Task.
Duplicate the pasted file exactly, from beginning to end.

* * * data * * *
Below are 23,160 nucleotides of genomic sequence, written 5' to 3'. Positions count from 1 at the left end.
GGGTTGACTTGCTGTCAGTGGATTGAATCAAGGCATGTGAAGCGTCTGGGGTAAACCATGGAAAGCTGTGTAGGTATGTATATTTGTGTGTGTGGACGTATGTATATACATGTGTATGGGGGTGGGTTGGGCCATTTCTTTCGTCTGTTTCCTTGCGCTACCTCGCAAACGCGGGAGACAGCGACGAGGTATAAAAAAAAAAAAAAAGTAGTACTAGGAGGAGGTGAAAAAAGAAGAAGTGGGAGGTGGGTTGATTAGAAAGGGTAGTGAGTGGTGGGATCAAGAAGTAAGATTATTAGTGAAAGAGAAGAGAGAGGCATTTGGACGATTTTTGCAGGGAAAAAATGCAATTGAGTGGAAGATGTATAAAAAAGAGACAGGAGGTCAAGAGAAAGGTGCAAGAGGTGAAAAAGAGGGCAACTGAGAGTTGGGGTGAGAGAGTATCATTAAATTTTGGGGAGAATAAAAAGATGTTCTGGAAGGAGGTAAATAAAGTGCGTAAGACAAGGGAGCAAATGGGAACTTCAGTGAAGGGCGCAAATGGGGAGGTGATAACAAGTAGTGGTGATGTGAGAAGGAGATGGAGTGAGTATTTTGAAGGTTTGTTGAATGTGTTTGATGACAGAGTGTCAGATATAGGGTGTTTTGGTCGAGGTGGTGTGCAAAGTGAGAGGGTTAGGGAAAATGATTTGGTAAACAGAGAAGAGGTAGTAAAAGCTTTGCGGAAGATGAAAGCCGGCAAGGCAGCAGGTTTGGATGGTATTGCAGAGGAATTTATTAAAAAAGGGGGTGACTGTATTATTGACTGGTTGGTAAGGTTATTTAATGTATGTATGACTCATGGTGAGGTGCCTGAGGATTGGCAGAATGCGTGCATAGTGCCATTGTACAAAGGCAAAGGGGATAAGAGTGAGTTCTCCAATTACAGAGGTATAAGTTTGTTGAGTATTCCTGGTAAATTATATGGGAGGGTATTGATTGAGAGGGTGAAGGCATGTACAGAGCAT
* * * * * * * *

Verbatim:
Below are 23,160 nucleotides of genomic sequence, written 5' to 3'. Positions count from 1 at the left end.
GGGTTGACTTGCTGTCAGTGGATTGAATCAAGGCATGTGAAGCGTCTGGGGTAAACCATGGAAAGCTGTGTAGGTATGTATATTTGTGTGTGTGGACGTATGTATATACATGTGTATGGGGGTGGGTTGGGCCATTTCTTTCGTCTGTTTCCTTGCGCTACCTCGCAAACGCGGGAGACAGCGACGAGGTATAAAAAAAAAAAAAAAGTAGTACTAGGAGGAGGTGAAAAAAGAAGAAGTGGGAGGTGGGTTGATTAGAAAGGGTAGTGAGTGGTGGGATCAAGAAGTAAGATTATTAGTGAAAGAGAAGAGAGAGGCATTTGGACGATTTTTGCAGGGAAAAAATGCAATTGAGTGGAAGATGTATAAAAAAGAGACAGGAGGTCAAGAGAAAGGTGCAAGAGGTGAAAAAGAGGGCAACTGAGAGTTGGGGTGAGAGAGTATCATTAAATTTTGGGGAGAATAAAAAGATGTTCTGGAAGGAGGTAAATAAAGTGCGTAAGACAAGGGAGCAAATGGGAACTTCAGTGAAGGGCGCAAATGGGGAGGTGATAACAAGTAGTGGTGATGTGAGAAGGAGATGGAGTGAGTATTTTGAAGGTTTGTTGAATGTGTTTGATGACAGAGTGTCAGATATAGGGTGTTTTGGTCGAGGTGGTGTGCAAAGTGAGAGGGTTAGGGAAAATGATTTGGTAAACAGAGAAGAGGTAGTAAAAGCTTTGCGGAAGATGAAAGCCGGCAAGGCAGCAGGTTTGGATGGTATTGCAGAGGAATTTATTAAAAAAGGGGGTGACTGTATTATTGACTGGTTGGTAAGGTTATTTAATGTATGTATGACTCATGGTGAGGTGCCTGAGGATTGGCAGAATGCGTGCATAGTGCCATTGTACAAAGGCAAAGGGGATAAGAGTGAGTTCTCCAATTACAGAGGTATAAGTTTGTTGAGTATTCCTGGTAAATTATATGGGAGGGTATTGATTGAGAGGGTGAAGGCATGTACAGAGCAT